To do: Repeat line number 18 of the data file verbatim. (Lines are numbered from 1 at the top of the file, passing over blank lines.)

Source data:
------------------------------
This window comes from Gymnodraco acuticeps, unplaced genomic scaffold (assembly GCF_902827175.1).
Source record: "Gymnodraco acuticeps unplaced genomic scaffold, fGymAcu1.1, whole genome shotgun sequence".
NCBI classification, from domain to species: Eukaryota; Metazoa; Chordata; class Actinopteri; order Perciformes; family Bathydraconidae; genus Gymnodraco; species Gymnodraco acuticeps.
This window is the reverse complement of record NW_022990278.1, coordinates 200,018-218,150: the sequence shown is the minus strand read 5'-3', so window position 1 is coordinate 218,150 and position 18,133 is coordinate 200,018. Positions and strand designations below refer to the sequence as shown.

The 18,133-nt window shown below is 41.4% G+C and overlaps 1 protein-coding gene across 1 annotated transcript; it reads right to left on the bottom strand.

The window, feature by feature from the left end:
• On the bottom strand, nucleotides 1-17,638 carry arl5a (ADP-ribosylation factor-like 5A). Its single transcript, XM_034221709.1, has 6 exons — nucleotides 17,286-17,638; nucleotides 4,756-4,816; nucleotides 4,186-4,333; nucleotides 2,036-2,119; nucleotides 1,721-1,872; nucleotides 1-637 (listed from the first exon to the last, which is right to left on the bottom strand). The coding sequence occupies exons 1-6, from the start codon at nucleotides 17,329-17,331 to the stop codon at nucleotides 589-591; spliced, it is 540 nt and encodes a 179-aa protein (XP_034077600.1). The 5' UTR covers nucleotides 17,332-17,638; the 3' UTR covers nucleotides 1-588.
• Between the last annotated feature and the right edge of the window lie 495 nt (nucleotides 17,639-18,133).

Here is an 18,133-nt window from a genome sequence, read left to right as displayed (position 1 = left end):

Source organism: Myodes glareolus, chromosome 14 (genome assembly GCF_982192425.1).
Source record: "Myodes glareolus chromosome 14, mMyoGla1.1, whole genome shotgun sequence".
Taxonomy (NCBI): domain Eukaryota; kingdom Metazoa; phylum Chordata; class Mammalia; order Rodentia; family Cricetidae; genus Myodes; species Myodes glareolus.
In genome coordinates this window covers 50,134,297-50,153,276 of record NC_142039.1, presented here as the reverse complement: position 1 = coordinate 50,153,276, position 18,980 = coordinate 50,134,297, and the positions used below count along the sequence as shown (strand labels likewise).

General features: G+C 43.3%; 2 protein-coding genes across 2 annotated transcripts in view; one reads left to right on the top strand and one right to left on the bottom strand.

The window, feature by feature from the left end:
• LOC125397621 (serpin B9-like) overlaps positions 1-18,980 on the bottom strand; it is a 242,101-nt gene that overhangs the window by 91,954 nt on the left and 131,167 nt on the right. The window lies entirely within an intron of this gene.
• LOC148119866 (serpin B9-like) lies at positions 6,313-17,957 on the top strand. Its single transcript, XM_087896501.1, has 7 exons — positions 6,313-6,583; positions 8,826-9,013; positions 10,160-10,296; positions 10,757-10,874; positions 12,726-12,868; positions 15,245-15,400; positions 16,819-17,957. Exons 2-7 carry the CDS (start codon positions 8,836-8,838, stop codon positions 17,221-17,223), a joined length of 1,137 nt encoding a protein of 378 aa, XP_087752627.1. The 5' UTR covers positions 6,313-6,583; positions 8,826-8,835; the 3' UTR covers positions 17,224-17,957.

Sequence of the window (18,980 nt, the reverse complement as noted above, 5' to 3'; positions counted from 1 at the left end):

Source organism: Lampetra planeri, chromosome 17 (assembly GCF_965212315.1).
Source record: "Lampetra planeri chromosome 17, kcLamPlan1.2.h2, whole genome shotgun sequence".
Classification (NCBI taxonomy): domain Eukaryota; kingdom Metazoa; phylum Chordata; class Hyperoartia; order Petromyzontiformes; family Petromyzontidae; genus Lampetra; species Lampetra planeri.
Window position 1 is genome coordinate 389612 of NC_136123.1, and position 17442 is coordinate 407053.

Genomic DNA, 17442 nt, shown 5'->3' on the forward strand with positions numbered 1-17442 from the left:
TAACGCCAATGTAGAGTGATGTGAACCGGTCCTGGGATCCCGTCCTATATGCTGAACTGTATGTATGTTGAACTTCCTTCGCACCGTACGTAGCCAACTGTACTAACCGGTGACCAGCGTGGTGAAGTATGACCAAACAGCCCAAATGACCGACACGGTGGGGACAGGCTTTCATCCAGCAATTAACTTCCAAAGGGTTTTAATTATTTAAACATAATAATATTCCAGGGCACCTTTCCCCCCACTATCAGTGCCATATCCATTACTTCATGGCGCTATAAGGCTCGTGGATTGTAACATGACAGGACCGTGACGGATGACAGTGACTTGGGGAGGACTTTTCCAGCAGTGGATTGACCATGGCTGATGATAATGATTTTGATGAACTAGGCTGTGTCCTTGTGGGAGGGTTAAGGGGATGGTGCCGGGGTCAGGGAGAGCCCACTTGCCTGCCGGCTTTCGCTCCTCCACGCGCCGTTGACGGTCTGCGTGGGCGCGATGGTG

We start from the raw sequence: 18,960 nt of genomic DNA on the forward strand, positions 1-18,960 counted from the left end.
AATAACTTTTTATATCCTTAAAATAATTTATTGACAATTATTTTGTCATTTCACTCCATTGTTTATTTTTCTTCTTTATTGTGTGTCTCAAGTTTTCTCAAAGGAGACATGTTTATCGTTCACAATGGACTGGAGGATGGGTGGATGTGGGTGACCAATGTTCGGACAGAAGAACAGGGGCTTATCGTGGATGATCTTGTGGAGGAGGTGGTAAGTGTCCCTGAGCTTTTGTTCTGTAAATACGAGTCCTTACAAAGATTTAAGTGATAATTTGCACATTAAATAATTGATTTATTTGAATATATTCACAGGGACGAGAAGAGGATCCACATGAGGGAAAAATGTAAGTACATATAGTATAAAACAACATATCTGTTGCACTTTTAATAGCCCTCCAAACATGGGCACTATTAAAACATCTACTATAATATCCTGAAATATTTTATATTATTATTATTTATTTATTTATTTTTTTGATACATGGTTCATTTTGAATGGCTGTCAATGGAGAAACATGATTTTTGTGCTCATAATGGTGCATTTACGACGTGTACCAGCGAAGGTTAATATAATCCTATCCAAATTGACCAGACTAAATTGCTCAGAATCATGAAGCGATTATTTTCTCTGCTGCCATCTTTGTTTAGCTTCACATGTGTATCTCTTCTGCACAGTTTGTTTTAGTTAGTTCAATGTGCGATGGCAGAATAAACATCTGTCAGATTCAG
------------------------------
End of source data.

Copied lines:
Sequence of the window (18,980 nt, the reverse complement as noted above, 5' to 3'; positions counted from 1 at the left end):